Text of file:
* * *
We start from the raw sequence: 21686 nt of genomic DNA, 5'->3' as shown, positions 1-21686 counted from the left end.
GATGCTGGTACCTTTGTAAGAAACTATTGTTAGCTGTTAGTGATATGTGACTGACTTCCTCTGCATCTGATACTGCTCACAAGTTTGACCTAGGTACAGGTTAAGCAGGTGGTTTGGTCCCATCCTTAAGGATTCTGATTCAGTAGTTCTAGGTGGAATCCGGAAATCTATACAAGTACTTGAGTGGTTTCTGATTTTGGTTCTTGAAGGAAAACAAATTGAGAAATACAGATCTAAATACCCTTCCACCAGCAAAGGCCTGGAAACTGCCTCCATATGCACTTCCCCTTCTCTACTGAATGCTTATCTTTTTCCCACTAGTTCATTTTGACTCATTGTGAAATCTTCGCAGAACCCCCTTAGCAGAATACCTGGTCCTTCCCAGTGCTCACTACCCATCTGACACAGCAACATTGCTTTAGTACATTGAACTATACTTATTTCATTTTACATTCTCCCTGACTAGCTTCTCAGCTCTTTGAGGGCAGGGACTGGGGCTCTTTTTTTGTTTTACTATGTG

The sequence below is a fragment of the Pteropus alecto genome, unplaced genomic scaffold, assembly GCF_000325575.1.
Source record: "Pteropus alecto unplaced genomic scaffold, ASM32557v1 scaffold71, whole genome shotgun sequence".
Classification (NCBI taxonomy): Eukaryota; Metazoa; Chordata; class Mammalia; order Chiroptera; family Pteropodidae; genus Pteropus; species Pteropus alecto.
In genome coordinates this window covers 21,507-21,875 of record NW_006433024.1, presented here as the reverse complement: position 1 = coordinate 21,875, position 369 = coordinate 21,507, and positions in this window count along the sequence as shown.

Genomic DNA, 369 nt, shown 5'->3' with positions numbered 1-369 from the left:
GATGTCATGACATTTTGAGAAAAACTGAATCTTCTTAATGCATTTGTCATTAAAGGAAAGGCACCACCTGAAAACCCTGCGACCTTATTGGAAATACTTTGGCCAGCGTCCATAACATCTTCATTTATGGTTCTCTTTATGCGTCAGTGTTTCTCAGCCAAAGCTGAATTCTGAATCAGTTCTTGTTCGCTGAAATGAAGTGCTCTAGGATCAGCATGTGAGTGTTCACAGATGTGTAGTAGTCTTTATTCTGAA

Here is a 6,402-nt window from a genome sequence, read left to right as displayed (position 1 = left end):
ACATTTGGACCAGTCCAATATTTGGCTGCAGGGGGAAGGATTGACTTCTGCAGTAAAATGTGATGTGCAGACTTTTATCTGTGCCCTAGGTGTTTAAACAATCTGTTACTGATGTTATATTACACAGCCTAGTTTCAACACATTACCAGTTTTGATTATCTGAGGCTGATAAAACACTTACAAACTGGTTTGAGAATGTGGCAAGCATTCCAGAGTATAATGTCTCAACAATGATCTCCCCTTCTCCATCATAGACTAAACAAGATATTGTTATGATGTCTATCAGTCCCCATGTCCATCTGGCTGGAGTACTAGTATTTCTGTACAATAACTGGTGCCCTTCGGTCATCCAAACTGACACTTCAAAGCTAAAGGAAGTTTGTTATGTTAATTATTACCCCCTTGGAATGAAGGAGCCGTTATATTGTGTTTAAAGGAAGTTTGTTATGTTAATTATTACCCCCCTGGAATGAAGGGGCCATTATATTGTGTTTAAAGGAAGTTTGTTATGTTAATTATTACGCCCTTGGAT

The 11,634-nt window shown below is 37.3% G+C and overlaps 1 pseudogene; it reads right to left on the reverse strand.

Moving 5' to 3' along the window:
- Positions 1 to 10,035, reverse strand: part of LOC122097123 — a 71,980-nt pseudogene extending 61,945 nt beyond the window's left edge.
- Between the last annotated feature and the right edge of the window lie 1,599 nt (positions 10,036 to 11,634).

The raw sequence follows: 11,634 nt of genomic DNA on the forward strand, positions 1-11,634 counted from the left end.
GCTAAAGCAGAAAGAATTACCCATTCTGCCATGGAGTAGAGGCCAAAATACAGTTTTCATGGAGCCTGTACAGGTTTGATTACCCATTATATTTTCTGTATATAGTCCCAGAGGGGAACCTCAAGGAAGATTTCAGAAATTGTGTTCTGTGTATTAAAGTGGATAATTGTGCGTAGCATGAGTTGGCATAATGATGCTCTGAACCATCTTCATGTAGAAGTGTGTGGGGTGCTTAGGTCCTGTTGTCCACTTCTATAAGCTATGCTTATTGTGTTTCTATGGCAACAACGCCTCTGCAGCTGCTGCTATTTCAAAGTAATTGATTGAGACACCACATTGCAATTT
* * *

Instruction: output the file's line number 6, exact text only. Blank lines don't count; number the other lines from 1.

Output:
In genome coordinates this window covers 21,507-21,875 of record NW_006433024.1, presented here as the reverse complement: position 1 = coordinate 21,875, position 369 = coordinate 21,507, and positions in this window count along the sequence as shown.